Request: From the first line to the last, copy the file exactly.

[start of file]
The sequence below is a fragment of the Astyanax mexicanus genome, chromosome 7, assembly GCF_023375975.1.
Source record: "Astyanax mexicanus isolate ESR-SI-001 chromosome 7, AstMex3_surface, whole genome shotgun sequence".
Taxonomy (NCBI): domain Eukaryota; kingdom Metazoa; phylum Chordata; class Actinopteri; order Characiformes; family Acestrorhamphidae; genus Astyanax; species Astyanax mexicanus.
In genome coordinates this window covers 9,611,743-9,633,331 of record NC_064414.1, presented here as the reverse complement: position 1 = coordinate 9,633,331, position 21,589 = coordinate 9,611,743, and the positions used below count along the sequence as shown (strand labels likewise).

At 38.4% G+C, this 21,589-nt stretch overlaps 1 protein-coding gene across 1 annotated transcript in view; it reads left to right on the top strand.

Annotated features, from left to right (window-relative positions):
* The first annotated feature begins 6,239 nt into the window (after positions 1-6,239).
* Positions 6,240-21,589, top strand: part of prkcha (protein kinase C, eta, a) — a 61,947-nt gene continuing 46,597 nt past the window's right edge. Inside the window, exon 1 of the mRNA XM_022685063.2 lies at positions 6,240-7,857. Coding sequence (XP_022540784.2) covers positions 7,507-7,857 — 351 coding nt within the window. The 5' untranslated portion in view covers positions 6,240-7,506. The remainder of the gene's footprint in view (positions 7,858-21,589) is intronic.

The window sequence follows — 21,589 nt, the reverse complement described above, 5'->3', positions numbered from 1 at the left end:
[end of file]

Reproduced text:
The sequence below is a fragment of the Astyanax mexicanus genome, chromosome 7, assembly GCF_023375975.1.
Source record: "Astyanax mexicanus isolate ESR-SI-001 chromosome 7, AstMex3_surface, whole genome shotgun sequence".
Taxonomy (NCBI): domain Eukaryota; kingdom Metazoa; phylum Chordata; class Actinopteri; order Characiformes; family Acestrorhamphidae; genus Astyanax; species Astyanax mexicanus.
In genome coordinates this window covers 9,611,743-9,633,331 of record NC_064414.1, presented here as the reverse complement: position 1 = coordinate 9,633,331, position 21,589 = coordinate 9,611,743, and the positions used below count along the sequence as shown (strand labels likewise).

At 38.4% G+C, this 21,589-nt stretch overlaps 1 protein-coding gene across 1 annotated transcript in view; it reads left to right on the top strand.

Annotated features, from left to right (window-relative positions):
* The first annotated feature begins 6,239 nt into the window (after positions 1-6,239).
* Positions 6,240-21,589, top strand: part of prkcha (protein kinase C, eta, a) — a 61,947-nt gene continuing 46,597 nt past the window's right edge. Inside the window, exon 1 of the mRNA XM_022685063.2 lies at positions 6,240-7,857. Coding sequence (XP_022540784.2) covers positions 7,507-7,857 — 351 coding nt within the window. The 5' untranslated portion in view covers positions 6,240-7,506. The remainder of the gene's footprint in view (positions 7,858-21,589) is intronic.

The window sequence follows — 21,589 nt, the reverse complement described above, 5'->3', positions numbered from 1 at the left end: